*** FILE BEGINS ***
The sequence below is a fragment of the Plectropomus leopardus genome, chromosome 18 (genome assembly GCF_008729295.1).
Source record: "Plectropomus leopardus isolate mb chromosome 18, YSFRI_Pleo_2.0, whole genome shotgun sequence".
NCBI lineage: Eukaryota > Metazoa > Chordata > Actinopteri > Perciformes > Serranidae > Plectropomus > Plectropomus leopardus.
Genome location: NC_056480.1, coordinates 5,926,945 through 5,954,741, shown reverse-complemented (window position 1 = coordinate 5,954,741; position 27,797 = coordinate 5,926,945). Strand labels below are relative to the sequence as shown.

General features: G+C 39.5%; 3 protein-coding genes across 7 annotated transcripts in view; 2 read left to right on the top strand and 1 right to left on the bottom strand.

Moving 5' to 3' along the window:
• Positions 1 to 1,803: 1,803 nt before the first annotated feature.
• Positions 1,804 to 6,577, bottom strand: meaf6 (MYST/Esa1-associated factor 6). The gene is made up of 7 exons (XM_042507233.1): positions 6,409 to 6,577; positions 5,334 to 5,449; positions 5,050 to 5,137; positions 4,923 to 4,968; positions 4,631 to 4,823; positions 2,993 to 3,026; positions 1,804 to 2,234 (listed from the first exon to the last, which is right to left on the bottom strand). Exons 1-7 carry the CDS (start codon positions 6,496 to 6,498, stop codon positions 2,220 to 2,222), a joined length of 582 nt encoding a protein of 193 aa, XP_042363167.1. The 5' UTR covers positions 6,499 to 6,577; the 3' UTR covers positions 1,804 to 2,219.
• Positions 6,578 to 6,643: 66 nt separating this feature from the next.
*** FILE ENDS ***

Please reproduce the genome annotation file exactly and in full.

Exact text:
The sequence below is a fragment of the Plectropomus leopardus genome, chromosome 18 (genome assembly GCF_008729295.1).
Source record: "Plectropomus leopardus isolate mb chromosome 18, YSFRI_Pleo_2.0, whole genome shotgun sequence".
NCBI lineage: Eukaryota > Metazoa > Chordata > Actinopteri > Perciformes > Serranidae > Plectropomus > Plectropomus leopardus.
Genome location: NC_056480.1, coordinates 5,926,945 through 5,954,741, shown reverse-complemented (window position 1 = coordinate 5,954,741; position 27,797 = coordinate 5,926,945). Strand labels below are relative to the sequence as shown.

General features: G+C 39.5%; 3 protein-coding genes across 7 annotated transcripts in view; 2 read left to right on the top strand and 1 right to left on the bottom strand.

Moving 5' to 3' along the window:
• Positions 1 to 1,803: 1,803 nt before the first annotated feature.
• Positions 1,804 to 6,577, bottom strand: meaf6 (MYST/Esa1-associated factor 6). The gene is made up of 7 exons (XM_042507233.1): positions 6,409 to 6,577; positions 5,334 to 5,449; positions 5,050 to 5,137; positions 4,923 to 4,968; positions 4,631 to 4,823; positions 2,993 to 3,026; positions 1,804 to 2,234 (listed from the first exon to the last, which is right to left on the bottom strand). Exons 1-7 carry the CDS (start codon positions 6,496 to 6,498, stop codon positions 2,220 to 2,222), a joined length of 582 nt encoding a protein of 193 aa, XP_042363167.1. The 5' UTR covers positions 6,499 to 6,577; the 3' UTR covers positions 1,804 to 2,219.
• Positions 6,578 to 6,643: 66 nt separating this feature from the next.